City Avg. Annual Salary Pay Difference vs. National Average ($102,617)
San Jose-Sunnyvale-Santa Clara, CA $139,670 +$37,053
Portland-Vancouver-Hillsboro, OR-WA $134,710 +$32,093
Minneapolis-St. Paul-Bloomington, MN-WI $128,130 +$25,513
Washington-Arlington-Alexandria, DC-VA-MD-WV Metropolitan Division $125,800 +$23,183
San Francisco-San Mateo-Redwood City, CA Metropolitan Division $124,070 +$21,453

Source: Bureau of Labor Statistics - OES

States with the Highest Concentrations of Computer Information Researchers

State Employment per 1,000 people Employment Avg. Annual Salary
Maryland 1.07 2,370 $113,380
District of Columbia 0.82 550 $118,390
Rhode Island 0.81 380 $109,260
New Mexico 0.61 480 $88,380
Utah 0.53 680 $88,710

Source: Bureau of Labor Statistics - OES

Pay by Experience

Avg. Annual Salary

Entry-Level 0-5 yrs $92,000
Mid-Career 5-10 yrs $104,000
Experienced 10-20 yrs $135,000
Late Career 20+ yrs $128,000

Source: PayScale

How do I become a computer information researcher?

Most computer information research positions require graduate study. In many cases, workers need a Ph.D in computer science or a closely-related field, which usually requires four to five years of study beyond a bachelor’s degree. Some jobs only require a master’s degree; these programs typically take a year or two to complete.

Computer information researchers almost always have formal training. Their jobs require a detailed knowledge of math, computer systems and programming languages, a set of skills people rarely develop on their own. Furthermore, workers in the field need strong analytical, communication and critical thinking skills, and must be creative and logical thinkers. These abilities are much easier to obtain in school than anywhere else.

Below, we’ve made a roadmap that both current students and college graduates can follow as they pursue a position in the field:

I Have Completed my Undergraduate Degree

Consider pursuing an internship in computer science before grad school

  • Secure an internship after completing your bachelor’s degree to determine whether or not this career path is right for you.
  • There are plenty of jobs available for individuals with a bachelor’s in computer science, and spending a year working in the field can help you develop your long-term professional interests.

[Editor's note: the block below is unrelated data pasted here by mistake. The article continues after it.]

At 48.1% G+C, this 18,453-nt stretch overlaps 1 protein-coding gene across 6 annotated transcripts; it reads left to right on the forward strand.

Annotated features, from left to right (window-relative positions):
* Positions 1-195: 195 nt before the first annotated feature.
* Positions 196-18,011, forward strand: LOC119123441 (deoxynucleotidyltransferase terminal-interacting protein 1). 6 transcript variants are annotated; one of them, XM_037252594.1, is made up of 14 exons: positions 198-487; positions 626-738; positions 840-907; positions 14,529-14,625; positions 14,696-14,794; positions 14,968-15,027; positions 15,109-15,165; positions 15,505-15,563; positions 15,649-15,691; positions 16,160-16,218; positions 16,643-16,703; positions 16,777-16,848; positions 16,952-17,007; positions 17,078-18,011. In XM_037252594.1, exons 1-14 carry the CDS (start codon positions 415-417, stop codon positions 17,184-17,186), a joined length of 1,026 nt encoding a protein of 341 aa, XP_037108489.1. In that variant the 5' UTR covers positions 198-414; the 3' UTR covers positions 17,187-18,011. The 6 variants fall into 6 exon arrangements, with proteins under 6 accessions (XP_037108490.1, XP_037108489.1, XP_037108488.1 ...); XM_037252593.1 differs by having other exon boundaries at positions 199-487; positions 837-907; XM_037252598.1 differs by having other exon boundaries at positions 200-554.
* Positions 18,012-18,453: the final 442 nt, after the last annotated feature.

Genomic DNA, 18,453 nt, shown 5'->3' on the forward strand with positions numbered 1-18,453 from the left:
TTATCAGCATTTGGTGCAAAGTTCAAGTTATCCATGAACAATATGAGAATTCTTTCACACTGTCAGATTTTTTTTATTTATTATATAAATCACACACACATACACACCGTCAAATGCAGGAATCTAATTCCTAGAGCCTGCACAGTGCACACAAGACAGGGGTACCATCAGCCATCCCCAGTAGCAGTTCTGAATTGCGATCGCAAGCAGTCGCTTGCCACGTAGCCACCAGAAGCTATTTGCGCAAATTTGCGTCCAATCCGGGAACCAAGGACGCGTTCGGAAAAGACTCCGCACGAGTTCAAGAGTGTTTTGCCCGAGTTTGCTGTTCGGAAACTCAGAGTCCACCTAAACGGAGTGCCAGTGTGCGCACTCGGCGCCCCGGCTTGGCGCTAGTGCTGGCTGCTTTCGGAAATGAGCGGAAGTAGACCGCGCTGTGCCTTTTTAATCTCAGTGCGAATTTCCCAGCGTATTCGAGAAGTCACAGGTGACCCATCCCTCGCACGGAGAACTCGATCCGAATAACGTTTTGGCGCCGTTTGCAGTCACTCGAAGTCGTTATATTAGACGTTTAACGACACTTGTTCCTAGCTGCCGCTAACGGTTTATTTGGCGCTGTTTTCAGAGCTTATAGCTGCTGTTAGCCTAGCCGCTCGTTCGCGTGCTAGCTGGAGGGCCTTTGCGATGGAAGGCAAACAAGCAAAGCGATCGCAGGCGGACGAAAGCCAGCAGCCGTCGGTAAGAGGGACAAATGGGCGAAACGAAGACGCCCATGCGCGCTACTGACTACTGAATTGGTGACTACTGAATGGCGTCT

Decide if you want a Ph.D

  • Consider which research subfield interests you. Some specialties, such as biomedical science or communications development, require extended study in other disciplines and will take longer to complete.
  • If you want to work for the federal government, you may not need a Ph.D.

Apply for graduate study in computer science

  • Once you decide to attend graduate school, you need to take the Graduate Record Examination (GRE), write a personal statement, obtain letters of recommendation and send transcripts to schools of interest.
  • Apply to several schools, mixing ambitious applications with a “safety” school in your home state.
  • Speak to professional computer scientists for referrals to top programs.
  • Apply for scholarships and fellowships intended for graduate students in STEM fields.

I’m Currently an Undergraduate

Take introductory CS courses

  • Enroll in a few introductory courses to see if you like computer science. Popular classes include:
    • Introductory Programming
    • Computer Systems and Architecture
    • Computer Graphics
    • Calculus I
    • Current Trends and Projects in Computer Science

Get to know professors and professionals in the field

  • Ask your professors about the field and what it takes to get the job you want. Possible questions may include:
    • What can I read to learn more about the field?
    • What can I do to earn an internship in computer science?
    • Are there any skills that I can acquire outside of the classroom that would help me professionally?
  • Find local professionals who can teach you about the field. If possible, shadow one of them at their job.
  • Remember that building relationships with professors and other professionals early on makes it easier to ask for recommendation letters for graduate school later.

Think long-term

  • If earning a postsecondary degree appeals to you, take as many prerequisites for prospective programs as possible while you’re an undergraduate.
  • Consider which graduate programs interest you as early as possible. The earlier you connect and network, the more you can tailor your studies to suit the program you eventually want to apply to.
  • Graduate school is arduous: make sure you get a feel for the kind of work you’d have to do in a quality graduate program before applying to schools.

Career Advancement

Computer and information research scientists in large companies are often promoted to managerial roles after a few years. Managers work with other professionals and oversee the systems and technological needs of entire organizations.

There are also several certification options available to professionals looking to expand their skill sets. Certificates help you get the specialized knowledge that some positions require, and at the very least, offer prospective employers proof of your technical abilities.


If you want more information on the field, please browse our resources below. Here you’ll find community forums, professional development opportunities and job boards.